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Portrait of Prettyman inscribed to Porter: “For Katherine Anne, With happy memories of lovely, relaxed, and fiery reminiscent afternoons of good talk in the best of company, and with love, Barrett”

As the one of the repositories of Prettyman’s personal papers, Special Collections and University Archives at UMD holds not only the documents that reveal Prettyman’s legal Continue reading

Special Collections Opens Their Doors

This semester we hosted an Open House for University staff and displayed some of the interesting material found within our collection.

Uncle Tom's Cabin

Uncle Tom’s Cabin

Three of these items came from our literary collection and included an early edition of Uncle Tom’s Cabin, an inscribed copy of Mark Twain’s Sketches, New and Old, and a 1794 edition of A Vindication of the Rights of Women. These early editions provided insights into the times in which they were produced through their format, inscriptions or by the significance of their ownership. Much can be learned by looking at original copies of common works.

students_400If you would like to talk to us about using our collections for your own research or to support your instruction, please let us know. We often work with faculty and look forward to the opportunity to get to know you and your students.

Research queries to askhornbake@umd.edu
Instruction support queries to lcleary@umd.edu

A Vindication of the Rights of Women

A Vindication of the Rights of Women

Mark Twain's Sketches, New and Old

Mark Twain’s Sketches, New and Old

Versions of a book from manuscript through various publications

Versions of a book from manuscript through various publications

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Student Jobs in Special Collections & University Archives at UMD!

Want to pursue a career as a librarian or archivist? Do you love libraries and “old stuff”? Are you detail-oriented? Looking for a job on campus with great colleagues? Good news,  Special Collections and University Archives is hiring student assistants!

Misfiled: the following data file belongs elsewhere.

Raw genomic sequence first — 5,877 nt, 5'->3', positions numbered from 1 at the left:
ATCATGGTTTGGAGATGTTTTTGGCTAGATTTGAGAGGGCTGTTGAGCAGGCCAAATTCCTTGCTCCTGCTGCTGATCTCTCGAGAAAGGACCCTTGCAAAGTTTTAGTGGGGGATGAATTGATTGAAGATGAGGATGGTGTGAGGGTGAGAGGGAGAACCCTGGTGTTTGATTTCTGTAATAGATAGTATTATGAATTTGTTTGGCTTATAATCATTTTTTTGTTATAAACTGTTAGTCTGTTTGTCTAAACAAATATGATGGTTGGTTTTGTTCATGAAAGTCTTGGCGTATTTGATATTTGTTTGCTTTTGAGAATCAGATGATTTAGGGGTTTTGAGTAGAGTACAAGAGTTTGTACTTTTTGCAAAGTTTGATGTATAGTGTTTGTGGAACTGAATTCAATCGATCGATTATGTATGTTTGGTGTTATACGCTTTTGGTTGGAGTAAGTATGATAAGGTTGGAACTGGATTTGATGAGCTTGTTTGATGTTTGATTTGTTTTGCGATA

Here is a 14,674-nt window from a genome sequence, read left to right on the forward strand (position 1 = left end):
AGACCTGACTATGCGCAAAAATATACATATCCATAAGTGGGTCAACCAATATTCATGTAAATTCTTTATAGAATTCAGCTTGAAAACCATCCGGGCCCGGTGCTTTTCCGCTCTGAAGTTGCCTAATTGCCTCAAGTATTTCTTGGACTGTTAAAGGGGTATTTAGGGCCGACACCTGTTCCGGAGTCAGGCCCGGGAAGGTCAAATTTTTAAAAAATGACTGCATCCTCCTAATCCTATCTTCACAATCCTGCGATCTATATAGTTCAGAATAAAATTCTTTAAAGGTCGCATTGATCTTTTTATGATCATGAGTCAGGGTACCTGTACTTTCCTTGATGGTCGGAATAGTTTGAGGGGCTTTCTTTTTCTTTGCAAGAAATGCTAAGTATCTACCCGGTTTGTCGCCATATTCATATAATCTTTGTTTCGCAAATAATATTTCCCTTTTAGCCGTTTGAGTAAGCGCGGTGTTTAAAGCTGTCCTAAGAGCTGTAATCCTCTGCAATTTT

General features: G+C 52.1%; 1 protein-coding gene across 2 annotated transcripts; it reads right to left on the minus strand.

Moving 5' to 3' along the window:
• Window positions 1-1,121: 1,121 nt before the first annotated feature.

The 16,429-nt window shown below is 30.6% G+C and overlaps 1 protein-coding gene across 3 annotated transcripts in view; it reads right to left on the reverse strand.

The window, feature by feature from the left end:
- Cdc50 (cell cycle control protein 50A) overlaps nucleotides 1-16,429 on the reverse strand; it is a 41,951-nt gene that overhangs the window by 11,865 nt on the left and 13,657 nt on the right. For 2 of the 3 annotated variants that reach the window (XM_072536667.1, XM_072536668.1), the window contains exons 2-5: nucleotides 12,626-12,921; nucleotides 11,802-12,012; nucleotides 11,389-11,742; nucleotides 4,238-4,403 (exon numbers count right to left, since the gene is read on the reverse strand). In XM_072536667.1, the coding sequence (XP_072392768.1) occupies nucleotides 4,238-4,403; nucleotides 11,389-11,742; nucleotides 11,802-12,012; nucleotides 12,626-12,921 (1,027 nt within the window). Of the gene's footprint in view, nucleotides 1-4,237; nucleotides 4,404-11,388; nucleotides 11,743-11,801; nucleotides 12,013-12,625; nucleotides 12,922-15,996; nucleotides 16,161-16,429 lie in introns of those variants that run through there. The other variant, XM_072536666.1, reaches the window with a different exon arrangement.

IMG_0790Student assistants in Special Collections and University Archives at UMD experience a wide variety of public and behind-the-scenes elements of the special collection library/archival field.  They work closely with curators and library staff to make accessible some of the University’s most valuable research collections. And working in Special Collections and University Archives is also a lot of fun!

Our collections cover a wide variety of subjects/formats, including literary manuscripts and rare books, UMD history, labor history, the state of Maryland and other historical collections, mass media and culture, and women’s history. Student assistants get hands on experience working with unique materials like photographs from the Baltimore News American and the Diamondback, audio-visual materials from NPR, paper records of the AFL-CIO, 17th and 18th century French pamphlets, and much more!

Student assistant responsibilities may include the following:

  • Staffing the Hornbake welcome desk.
  • Retrieving and shelving special collection materials and providing assistance to researchers in the Maryland Room, the reading room for Special Collections and University Archives.
  • Processing Special Collections materials, including book, archival, and/or digital collections.
  • Contributing to special projects, events, and exhibits.

We are looking for enthusiastic students who have an ability to learn quickly, good written and verbal communication skills, a passion for history and cultural heritage, a willingness to work collaboratively and with minimal supervision, and are comfortable with computers and technology. Experience in an archives/special collection library or doing historical research is helpful but not essential.

Knowledge, experience, or strong interest in one or more of the following is preferred: archives; book processing; providing reference assistance; social media and website creation.

We hire student assistants throughout the year.  Applicants must be able to maintain a schedule of 15-20 hours per week. These are hourly positions only; not a graduate assistantship. The University of Maryland is an Equal Opportunity Employer.

To inquire about open student positions in Special Collections and University Archives, contact Amer Kohl at amberk@umd.edu.